CMC Vail Valley hosts college’s third sustainability conference, discussing resilience, change | VailDaily.com

CMC Vail Valley hosts college’s third sustainability conference, discussing resilience, change

Carrie Click
Special to the Daily

A panel of environmental and cultural experts from Bhutan and the United States recently discussed Bhutan's economic and preservation efforts during the 2018 Colorado Mountain College Sustainability Conference at the Vail Valley campus. From left, Julie Claussen, research biologist, Fisheries Conservation Foundation; Dowa Sherpa, director of programs and operations, Bhutan Foundation; Indra Prasad Acharja, wildlife biologist, Royal Society for the Protection of Nature; Younten Phuntsho, senior forestry officer, Royal Government of Bhutan; Michael Philipp, board member, World Wildlife Fund and Bhutan Foundation, and lead, Bhutan for Life; Dr. Mercedes Quesada-Embid, professor, sustainability studies, CMC Vail Valley; and Dr. Kathryn Regjo, campus dean and vice president, CMC Vail Valley. Hundreds of CMC students, faculty and staff gathered in Edwards for two days of intense breakout sessions, discussions and activities.

EDWARDS — In Bhutan, a tiny country east of Nepal and surrounded by China and India, the government has implemented a new paradigm. Called Gross National Happiness, the measure of the country's well-being is based not on how much wealth it and its citizens can accumulate but on the principles of contentment.

At Colorado Mountain College's 2018 Sustainability Conference, held Thursday, April 19, and Friday, April 20, at the Vail Valley campus in Edwards, during a keynote discussion, a panel of speakers from Bhutan and the United States talked about Bhutan's unique approach to environmental and cultural health.

"Gross National Happiness is not about smiles and laughter," said Dawa Sherpa, the Bhutan Foundation's director of programs and operations. In terms of GNH, Sherpa explained, happiness is based on contentment and a balance of environmental conservation, cultural preservation, good governance and equitable development.

"From a Western perspective, contentment can be difficult to wrap our minds around," said Michael Philipp, a World Wildlife Fund board member who's one of the founders of Bhutan for Life, which is funding permanent preservation of the country's protected areas.

Vail Valley's turn

Every other year for the past six years, students, faculty and staff from Colorado Mountain College take a couple of days away from their regular class and work schedules to hear and interact with sustainability experts from the United States and around the world.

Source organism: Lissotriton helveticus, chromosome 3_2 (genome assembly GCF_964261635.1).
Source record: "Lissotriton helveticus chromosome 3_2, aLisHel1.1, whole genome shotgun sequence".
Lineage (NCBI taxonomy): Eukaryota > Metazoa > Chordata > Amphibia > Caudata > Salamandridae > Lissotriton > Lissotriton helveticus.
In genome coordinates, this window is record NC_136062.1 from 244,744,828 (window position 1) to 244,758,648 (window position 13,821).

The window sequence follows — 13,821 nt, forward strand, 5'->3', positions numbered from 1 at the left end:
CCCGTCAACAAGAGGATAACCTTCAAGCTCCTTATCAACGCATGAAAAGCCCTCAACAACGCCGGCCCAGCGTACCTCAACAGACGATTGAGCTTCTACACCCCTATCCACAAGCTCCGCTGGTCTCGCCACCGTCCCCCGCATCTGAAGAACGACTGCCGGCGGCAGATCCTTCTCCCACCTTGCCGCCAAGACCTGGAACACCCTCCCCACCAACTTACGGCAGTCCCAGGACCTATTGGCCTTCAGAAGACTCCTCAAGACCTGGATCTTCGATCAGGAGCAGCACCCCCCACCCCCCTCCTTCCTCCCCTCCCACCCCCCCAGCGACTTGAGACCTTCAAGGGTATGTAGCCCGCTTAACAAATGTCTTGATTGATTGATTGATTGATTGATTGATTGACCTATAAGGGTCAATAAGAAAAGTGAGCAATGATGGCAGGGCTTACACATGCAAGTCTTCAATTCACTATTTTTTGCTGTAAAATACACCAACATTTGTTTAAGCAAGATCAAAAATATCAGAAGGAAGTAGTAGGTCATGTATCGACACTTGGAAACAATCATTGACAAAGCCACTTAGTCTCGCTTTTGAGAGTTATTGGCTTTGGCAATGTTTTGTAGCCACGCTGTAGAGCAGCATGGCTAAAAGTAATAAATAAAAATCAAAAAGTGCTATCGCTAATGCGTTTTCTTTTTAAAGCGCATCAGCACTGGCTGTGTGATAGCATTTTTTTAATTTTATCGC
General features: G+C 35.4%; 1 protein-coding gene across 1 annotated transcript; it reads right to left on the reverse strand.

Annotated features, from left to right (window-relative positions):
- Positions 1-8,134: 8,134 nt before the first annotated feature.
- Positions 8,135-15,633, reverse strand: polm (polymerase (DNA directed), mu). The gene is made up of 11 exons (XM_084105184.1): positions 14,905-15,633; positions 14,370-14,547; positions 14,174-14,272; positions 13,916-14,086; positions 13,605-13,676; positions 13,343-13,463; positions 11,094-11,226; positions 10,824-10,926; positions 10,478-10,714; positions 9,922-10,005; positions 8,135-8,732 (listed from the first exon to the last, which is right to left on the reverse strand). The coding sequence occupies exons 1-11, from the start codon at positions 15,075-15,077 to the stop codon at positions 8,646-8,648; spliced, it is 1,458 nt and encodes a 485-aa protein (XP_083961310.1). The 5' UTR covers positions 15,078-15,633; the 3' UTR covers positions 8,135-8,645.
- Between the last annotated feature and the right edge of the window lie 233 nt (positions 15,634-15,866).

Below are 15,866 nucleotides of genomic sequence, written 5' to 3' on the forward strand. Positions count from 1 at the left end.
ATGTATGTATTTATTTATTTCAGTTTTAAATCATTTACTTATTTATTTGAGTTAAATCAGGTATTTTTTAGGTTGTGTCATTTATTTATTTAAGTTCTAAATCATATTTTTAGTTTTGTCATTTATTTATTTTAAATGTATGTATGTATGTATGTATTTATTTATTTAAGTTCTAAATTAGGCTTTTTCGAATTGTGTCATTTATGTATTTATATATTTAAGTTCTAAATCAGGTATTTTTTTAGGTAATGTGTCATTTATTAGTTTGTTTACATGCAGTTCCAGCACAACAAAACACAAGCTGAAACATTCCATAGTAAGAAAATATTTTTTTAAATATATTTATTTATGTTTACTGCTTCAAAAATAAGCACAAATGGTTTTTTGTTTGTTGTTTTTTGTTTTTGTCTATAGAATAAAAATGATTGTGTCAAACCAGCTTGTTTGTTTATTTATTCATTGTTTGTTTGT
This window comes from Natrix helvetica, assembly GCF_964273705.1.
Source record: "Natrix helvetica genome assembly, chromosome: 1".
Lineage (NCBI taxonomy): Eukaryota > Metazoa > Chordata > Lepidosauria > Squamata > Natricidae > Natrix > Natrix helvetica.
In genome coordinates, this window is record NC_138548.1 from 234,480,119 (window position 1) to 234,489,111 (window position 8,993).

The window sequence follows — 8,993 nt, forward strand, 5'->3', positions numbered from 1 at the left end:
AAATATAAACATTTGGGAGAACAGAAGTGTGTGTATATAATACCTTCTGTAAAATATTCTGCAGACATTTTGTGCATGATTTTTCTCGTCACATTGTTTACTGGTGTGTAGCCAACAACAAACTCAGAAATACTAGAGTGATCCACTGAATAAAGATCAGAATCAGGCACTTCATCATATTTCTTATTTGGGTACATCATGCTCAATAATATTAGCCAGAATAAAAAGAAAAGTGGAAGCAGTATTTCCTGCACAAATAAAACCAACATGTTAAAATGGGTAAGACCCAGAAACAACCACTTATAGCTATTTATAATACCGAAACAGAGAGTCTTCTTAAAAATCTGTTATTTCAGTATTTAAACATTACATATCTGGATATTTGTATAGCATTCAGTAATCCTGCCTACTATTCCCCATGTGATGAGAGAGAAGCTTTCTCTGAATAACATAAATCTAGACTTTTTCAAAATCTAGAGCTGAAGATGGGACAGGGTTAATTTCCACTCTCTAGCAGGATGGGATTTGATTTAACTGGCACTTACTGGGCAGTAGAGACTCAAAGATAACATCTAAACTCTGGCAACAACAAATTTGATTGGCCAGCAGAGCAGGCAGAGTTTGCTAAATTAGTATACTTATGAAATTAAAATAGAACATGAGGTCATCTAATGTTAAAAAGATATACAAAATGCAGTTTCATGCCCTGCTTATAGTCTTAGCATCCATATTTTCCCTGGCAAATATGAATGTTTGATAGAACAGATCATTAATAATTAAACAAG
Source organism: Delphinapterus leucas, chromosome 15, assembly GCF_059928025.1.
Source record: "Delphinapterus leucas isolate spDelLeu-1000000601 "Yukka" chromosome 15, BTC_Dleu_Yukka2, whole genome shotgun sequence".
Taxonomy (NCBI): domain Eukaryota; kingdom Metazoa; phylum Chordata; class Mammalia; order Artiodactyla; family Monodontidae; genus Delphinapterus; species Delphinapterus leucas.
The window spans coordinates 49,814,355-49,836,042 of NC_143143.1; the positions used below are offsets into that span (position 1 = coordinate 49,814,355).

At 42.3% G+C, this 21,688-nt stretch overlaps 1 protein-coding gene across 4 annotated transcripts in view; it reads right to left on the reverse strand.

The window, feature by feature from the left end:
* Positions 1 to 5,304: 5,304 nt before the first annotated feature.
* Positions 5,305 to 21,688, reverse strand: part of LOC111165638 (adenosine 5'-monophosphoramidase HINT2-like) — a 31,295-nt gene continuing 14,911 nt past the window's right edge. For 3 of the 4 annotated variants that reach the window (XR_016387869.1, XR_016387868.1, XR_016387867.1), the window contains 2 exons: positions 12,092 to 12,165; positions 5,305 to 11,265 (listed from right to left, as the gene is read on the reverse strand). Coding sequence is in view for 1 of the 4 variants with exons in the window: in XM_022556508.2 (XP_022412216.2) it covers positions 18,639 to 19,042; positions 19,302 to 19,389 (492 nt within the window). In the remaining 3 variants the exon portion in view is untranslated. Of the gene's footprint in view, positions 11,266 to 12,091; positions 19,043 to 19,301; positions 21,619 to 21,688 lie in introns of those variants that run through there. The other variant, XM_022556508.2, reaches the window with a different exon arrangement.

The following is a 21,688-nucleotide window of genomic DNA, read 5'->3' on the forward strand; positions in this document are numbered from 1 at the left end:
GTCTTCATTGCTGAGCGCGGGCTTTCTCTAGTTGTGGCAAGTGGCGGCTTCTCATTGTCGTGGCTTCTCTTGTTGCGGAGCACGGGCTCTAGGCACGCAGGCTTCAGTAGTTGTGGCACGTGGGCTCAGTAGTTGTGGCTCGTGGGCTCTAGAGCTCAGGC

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The conference was at CMC Steamboat Springs the previous two times. This year, it was time for CMC Vail Valley to host the event. Around 300 students, faculty and staff, plus community members, participated in Edwards' conference, titled "The Sustainable 'We': Embracing Resilience, Inspiring Change." Students from many different disciplines participated.

"We encourage students from all fields to attend," said Dr. Kathryn Regjo, vice president and campus dean at CMC Vail Valley at Edwards. "This year's conference also included students from the business program and our English as a second language students."

In addition to the panel discussion about Bhutan, attendees could choose from more than 50 sessions featuring student capstone presentations, faculty projects and discussions with staff on multiple aspects of sustainability. Topics ranged from "Sustainable transportation and Colorado economics" to "How to make your event a zero-waste one."

Sustainability studies is a popular major at the college. More than 500 students are enrolled in these classes at the five CMC locations where a bachelor's degree in the subject is offered. In addition to the bachelor's degree, students who already have a bachelor's degree can earn a certificate of completion in sustainability leadership.

Striking a balance

Even with concerted efforts and well-educated, concerned people working to create healthy environments, challenges remain.

During the Bhutan discussion at the conference, Phillips mentioned that in spite of the country's commitment to environmental conservation, Bhutan's economy, besides tourism, is now dependent on damming its rivers to sell hydropower to India. This has trickle-down consequences that affect fish, wildlife, added infrastructure and development.

"We have to strike a balance," he said.

Dr. Mercedes Quesada-Embid, a CMC Vail Valley sustainability studies professor, said the discussions need to continue.

"We believe that the presentations and intellectual, interdisciplinary dialogues that took place lived up to the conference theme," she said. "We hope that having provided the space to convene on issues of importance and reflect on our contributions to a more just society has made a memorable, motivating and meaningful imprint on the conference participants."